Chinese tea chain Heytea gets ready to challenge global rival Starbucks
Heytea, China’s fast-growing tea chain, is looking to challenge its much-bigger global rival Starbucks, both at home and abroad.
The company, which had over 100 stores in 13 cities by September, is planning to double its presence to 200 locations across the country by the end of this year. More than that, it is also making its foray into markets like Singapore and Hong Kong, as part of its long-term international expansion.
“When we talk about international expansion, it also includes tapping the local market. It would be of little significance if the main consumers of our overseas outlets are Chinese living abroad,” said Nie Yunchen, founder and CEO of the Guangdong-based brand.
“There is no doubt that a super brand will rise from the category of modern Chinese tea. And the influence of this super brand must be worldwide,” said Nie to China Daily in Shanghai, ahead of the opening of its flagship store at the Disney resort.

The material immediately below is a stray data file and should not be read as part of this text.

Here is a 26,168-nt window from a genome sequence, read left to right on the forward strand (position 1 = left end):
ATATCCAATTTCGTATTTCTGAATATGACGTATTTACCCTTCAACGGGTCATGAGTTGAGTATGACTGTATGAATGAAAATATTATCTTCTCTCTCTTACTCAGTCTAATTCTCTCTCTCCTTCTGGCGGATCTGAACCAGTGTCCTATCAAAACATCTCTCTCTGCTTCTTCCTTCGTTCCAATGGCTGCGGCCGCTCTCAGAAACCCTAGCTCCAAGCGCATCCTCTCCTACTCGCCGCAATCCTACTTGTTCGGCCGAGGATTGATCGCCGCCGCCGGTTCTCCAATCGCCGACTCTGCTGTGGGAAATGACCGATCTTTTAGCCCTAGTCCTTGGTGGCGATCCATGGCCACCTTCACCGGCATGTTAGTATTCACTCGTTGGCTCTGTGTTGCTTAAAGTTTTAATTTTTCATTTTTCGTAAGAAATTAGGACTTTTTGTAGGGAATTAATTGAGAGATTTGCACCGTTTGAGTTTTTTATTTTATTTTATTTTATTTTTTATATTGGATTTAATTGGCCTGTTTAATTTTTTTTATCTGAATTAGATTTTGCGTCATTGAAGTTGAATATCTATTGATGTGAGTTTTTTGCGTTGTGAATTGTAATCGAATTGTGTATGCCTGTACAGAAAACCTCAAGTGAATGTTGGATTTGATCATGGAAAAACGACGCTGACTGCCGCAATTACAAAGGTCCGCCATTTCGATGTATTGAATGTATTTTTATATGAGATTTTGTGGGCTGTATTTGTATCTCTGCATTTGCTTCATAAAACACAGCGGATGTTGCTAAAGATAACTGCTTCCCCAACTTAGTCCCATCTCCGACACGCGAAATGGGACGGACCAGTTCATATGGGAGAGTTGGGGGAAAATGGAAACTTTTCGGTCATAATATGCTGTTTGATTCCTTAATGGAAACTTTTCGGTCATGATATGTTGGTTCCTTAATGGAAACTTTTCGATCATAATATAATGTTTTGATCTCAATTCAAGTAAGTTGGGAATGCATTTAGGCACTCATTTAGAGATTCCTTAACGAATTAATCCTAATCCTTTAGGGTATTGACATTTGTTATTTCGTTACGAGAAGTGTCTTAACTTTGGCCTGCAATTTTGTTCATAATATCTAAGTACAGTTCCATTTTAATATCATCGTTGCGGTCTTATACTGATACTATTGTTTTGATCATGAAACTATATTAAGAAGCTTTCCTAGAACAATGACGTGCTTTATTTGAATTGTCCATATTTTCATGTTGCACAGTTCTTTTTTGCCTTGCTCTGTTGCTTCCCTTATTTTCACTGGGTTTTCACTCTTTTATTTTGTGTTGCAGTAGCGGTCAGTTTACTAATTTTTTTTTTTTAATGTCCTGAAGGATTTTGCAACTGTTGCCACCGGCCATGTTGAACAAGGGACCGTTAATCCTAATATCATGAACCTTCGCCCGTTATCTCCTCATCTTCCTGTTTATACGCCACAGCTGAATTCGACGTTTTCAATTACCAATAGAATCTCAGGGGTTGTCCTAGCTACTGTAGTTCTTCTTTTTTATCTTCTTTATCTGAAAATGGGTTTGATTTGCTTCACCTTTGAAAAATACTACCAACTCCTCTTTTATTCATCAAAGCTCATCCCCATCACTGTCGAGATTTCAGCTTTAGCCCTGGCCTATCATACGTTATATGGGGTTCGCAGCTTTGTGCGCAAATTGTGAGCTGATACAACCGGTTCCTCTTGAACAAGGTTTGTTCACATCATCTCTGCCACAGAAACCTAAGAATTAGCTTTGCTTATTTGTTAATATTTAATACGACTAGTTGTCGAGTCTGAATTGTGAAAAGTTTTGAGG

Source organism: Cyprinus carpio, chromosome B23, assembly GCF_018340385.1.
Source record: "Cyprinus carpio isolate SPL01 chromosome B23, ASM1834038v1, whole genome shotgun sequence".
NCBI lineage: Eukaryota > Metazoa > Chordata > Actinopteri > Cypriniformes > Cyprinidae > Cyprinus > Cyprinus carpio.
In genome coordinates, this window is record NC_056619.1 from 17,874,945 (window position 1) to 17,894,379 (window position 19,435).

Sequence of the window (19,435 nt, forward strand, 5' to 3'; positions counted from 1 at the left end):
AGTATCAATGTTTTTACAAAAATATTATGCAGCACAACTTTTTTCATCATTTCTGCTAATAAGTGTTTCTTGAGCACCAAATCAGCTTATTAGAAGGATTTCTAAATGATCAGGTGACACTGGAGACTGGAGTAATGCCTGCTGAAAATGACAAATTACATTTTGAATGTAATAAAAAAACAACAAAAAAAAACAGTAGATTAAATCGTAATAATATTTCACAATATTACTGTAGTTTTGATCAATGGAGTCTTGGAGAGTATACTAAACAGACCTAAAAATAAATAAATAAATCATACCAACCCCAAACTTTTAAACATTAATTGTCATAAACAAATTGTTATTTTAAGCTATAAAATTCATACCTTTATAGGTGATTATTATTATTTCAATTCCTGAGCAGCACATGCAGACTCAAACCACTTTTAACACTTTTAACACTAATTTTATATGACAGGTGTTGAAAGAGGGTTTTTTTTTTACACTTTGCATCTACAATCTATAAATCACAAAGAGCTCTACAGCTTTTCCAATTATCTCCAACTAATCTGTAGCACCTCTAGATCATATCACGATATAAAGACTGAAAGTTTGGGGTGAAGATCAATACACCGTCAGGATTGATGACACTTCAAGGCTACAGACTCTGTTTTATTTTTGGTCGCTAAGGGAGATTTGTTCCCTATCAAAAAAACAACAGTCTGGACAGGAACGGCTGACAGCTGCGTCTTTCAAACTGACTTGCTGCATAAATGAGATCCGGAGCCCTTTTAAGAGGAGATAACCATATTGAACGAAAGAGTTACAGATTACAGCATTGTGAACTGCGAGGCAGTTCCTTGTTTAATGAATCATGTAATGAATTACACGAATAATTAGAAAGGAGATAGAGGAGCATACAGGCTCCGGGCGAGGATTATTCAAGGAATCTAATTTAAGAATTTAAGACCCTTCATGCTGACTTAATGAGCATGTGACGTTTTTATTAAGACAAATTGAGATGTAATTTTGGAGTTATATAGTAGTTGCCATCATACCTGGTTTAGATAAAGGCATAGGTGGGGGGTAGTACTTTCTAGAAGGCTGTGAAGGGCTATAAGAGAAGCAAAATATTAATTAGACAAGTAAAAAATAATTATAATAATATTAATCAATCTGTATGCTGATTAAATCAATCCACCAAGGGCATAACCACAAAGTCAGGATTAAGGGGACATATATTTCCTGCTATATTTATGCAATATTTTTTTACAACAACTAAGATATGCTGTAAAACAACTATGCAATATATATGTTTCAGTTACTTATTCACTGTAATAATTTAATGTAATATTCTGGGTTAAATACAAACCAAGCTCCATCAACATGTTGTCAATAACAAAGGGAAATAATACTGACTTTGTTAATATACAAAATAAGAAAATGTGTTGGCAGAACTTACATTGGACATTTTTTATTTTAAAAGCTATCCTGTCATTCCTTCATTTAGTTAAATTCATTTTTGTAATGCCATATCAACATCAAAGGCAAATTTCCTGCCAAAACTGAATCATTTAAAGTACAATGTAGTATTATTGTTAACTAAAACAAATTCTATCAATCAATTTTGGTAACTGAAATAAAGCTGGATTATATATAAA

Statistics provided by Shenzhen Meixixi Catering Management, which owns the Heytea brand, showed that in 2017, the company raked in 600 million yuan ($87.2 million), up 100 percent year-on-year. The growth rate is likely to sustain, if not become higher, over the next three to five years.
It is now the second largest player in China’s rather fragmented milk tea market, after Yi Dian Dain from Taiwan, which boasts more than two decades of history, according to consultancy Euromonitor International.
Though Heytea accounts only for a fraction of Starbucks’ multibillion-dollar business in China, its phenomenal success within six years of inception has stirred up a storm in both retail and investor world.
In April, Longzhu Capital, the venture-capital arm of Meituan-Dianping, an online-services and delivery giant, led a second funding round of Nie’s company, raising 400 million yuan, the biggest in China’s beverage industry to date.
When it pioneered into east China with the first store in Shanghai in last Feb, waiting lines outside the store stretched hundreds of meters, raising security concerns. A customer had to wait as long as seven hours to get a cup of the 25-yuan drink. Outside the store, scalpers sold the drink at three times higher than the original price and managed to make big fortunes from those who were too impatient yet too curious for a sip of the drink.